June 09, 2006
Energy inflation was about the same in 2005 as it was during 2004. Energy prices paid by consumers rose 17.1 percent in 2005, compared with 16.6 percent in the previous year.
Prices for energy commodities, which mainly include gasoline and home heating (fuel) oil, increased substantially in 2005, but not by as much as they did during 2004. Gasoline prices increased 16.1 percent in 2005, after rising 26.1 percent in 2004. Fuel oil prices rose 27.2 percent last year, after increasing 39.5 percent in 2004.
Energy services charges (piped gas and electricity), however, accelerated significantly in 2005, up 17.6 percent, compared with 6.8 percent in 2004. Natural gas prices rose 30.2 percent, after increasing 16.4 percent in 2004. Supplies of natural gas were short in 2005 following hurricane damage to production platforms, subsea pipelines, and natural gas processing plants.
Electricity prices increased 10.7 percent in 2005, after rising 2.1 percent in 2004.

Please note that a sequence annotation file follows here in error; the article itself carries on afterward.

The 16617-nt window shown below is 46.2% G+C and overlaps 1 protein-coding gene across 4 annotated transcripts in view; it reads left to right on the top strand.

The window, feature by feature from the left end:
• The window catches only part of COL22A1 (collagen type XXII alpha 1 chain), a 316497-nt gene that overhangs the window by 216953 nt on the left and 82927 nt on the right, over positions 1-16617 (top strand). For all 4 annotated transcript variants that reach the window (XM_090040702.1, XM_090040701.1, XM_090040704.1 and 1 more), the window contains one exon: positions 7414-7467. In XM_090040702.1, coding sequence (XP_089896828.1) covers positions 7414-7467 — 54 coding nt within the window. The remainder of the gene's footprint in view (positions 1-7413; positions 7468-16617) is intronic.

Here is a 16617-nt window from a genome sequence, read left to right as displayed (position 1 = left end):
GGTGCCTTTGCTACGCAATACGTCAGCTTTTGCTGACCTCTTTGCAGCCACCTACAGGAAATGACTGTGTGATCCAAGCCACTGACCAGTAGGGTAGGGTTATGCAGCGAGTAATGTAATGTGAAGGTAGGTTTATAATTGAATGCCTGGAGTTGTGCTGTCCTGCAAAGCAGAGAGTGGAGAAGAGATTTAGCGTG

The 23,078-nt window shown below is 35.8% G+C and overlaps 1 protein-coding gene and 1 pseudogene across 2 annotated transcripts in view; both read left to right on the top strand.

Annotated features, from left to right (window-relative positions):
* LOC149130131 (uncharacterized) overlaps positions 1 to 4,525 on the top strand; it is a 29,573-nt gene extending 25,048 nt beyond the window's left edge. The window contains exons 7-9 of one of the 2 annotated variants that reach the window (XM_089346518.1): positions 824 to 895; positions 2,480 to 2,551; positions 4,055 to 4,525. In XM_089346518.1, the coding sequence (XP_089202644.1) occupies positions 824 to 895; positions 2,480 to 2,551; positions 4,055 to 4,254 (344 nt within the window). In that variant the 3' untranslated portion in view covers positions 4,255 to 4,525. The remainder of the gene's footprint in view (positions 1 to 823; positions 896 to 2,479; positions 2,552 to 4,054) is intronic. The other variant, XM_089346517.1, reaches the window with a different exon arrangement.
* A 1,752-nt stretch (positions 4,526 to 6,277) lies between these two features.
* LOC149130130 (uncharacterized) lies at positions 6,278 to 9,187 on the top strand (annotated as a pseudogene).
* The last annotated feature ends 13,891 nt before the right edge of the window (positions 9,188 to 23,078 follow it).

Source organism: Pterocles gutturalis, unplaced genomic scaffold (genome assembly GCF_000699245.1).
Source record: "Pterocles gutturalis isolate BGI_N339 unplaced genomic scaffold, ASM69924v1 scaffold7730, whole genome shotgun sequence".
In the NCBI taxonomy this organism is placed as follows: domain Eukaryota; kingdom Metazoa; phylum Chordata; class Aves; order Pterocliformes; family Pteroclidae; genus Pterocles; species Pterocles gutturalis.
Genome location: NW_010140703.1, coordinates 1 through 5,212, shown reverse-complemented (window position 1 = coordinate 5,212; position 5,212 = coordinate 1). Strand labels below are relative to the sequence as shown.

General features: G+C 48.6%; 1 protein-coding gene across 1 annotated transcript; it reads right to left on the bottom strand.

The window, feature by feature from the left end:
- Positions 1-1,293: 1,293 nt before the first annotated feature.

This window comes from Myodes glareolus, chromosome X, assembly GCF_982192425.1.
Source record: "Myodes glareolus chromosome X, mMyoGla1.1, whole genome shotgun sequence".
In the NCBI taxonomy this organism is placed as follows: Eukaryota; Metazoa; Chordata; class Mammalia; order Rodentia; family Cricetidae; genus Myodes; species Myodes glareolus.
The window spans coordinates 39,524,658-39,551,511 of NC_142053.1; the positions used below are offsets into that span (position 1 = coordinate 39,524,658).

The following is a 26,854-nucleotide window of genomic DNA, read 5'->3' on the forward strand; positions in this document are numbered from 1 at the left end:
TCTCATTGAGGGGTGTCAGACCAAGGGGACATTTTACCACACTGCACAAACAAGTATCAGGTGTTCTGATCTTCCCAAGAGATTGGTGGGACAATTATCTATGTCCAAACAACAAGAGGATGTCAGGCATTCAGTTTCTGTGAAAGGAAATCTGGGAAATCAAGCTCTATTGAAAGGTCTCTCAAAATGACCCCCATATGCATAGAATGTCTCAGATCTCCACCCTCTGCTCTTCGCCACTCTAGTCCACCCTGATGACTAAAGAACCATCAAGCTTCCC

These data are from the BLS Consumer Price Index program. Annual percent changes are December-to-December changes. For additional information on consumer price changes in 2005, see "Consumer prices rose 3.4 percent in 2005, about the same as last year," by Todd Wilson, Monthly Labor Review, May 2006.
Bureau of Labor Statistics, U.S. Department of Labor, The Economics Daily, Energy inflation in 2005 on the Internet at http://www.bls.gov/opub/ted/2006/jun/wk1/art05.htm (visited April 27, 2015).
New estimates of personal taxes in Consumer Expenditure Survey
In 2013, the Consumer Expenditure Survey improved its personal tax data.
Trends in long-term unemployment
Long-term unemployment reached historically high levels following the recession of 2007–2009.
Housing: before, during, and after the Great Recession
looks at consumer expenditures on household items, employment in residential construction, prices for household items, and injuries in occupations involved in building and maintaining our homes.